I originally thought about calling this post something along the lines of, “Sweating My Face Off in a Sunflower Field.” It is indeed a hot and sweaty excursion since the flowers are only in bloom for a couple of weeks during the warmest part of the year, but it’s definitely worth it if you’re in the area and need a nature fix and/or a cheerful pick-me-up. The golden fields of McKee-Beshers Wildlife Management Area are located in Maryland about an hour drive from D.C., tucked into a quiet stretch of farmland countryside.
There are a few maps online to make your sunflower search easier, and I found the one on the McKee-Beshers website (shown below) to be accurate and helpful. The area shows up on Google Maps or you can follow the directions posted on the website. Once you’re close to the location you just drive along River Road until you see the signs for McKee-Beshers (there are a few), and then you can either park along the road or in the small lots if you arrive early/late enough. If you go on the weekend during peak bloom, expect crowds and slim pickings for parking.
I ended up going to the fields twice this year. The first visit, Chris and I went in the evening around 5pm to the field directly off of River Road (red arrow on the right below), and the second time I went in the morning to a field further into the park (red arrow on the left below).
I had read something online that said sunflowers will rotate throughout the day to face the sun, so I figured it wouldn’t matter what time we arrived as long as the light was nice. Only when we got to the first field, we found the flowers all facing away from the sun! The light was still a little harsh and it was incredibly hot, so we just took a few backlit images, several close-ups, and photos of the backs of the flowers and called it a day.
I love these next two gorgeous images, captured by Chris.
I went back to the park by myself another time to see if I could also get some photos of the flowers facing the sun. I parked in the small lot along Hunting Quarter Road and followed the trail. I reached a huge field after about one half-mile where the flowers were a little smaller in diameter than they were in the first field, but some were taller than I am!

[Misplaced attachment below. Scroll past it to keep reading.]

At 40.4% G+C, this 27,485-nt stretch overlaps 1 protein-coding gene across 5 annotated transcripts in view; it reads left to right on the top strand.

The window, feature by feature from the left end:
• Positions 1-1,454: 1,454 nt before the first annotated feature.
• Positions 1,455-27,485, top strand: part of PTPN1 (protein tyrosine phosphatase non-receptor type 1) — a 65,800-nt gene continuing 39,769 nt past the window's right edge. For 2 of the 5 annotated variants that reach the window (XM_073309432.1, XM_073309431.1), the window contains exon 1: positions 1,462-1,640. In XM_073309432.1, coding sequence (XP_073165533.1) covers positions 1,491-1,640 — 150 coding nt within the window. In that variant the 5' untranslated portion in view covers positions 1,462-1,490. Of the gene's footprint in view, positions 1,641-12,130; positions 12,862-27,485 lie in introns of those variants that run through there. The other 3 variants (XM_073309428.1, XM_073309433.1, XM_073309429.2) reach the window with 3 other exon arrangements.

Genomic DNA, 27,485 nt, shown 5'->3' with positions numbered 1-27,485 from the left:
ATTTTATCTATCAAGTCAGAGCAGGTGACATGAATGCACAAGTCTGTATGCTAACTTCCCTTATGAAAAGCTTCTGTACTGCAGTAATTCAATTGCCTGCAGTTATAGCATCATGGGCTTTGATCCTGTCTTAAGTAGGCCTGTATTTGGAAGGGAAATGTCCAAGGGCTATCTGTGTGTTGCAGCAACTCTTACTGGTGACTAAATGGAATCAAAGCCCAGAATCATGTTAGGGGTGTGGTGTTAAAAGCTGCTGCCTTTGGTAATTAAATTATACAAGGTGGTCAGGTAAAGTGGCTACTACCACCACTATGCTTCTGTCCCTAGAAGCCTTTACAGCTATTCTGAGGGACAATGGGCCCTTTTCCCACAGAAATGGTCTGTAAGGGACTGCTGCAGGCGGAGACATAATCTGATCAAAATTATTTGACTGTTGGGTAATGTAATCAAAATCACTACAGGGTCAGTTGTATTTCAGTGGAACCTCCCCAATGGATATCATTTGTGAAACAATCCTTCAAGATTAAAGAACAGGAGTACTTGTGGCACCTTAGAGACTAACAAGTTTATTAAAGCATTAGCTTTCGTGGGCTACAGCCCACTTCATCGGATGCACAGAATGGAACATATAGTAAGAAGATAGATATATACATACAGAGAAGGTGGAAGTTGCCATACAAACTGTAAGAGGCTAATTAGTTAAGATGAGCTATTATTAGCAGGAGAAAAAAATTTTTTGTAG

As of July 30th, I think the fields are just a little past peak, but there are still a few that look like they’ll open up soon. I love photographing the flowers in their various stages. I also got to see a goldfinch land on a stem for a few seconds before flitting off to another spot.
The whole park is beautiful and you’ll find other flora in the area as well…
…but mainly you should go for the sunflowers!
Know Before You Go:
- PRICE: There is no entrance fee and parking is free.
- TIMING: From a photography perspective and for fewer crowds, I recommend visiting during the hours around sunrise and sunset. I personally would also like to go back on a cloudy day to do some close-ups with the soft, diffused light. There are multiple fields and they are spread out over 30 acres, so if you want to spend time in more than one field, plan to be there for a couple of hours.
- CLOTHING: If you can stand it, wear long pants! There are paths in among the sunflower stalks where you can walk, but you’ll still end up brushing against the stems and tall grasses, so be aware of the potential for ticks, etc. (I wore jeans so that I could also avoid scratches, but it’s a trade-off since it’s so hot.) I also recommend hiking shoes or boots if you want to go deeper into the fields.
- SAFETY: Wear a good bug spray. Bring water so you can stay hydrated in the summer sun.
- PHOTOGRAPHY: We didn’t see any rules or guidance regarding photography equipment and we did see photographers there with tripods, reflectors, etc., so I think it’s safe to assume these pieces of gear are currently allowed. And I don’t know if the flowers ever rotate to face the sun or not, but all of the ones we encountered were facing to the east.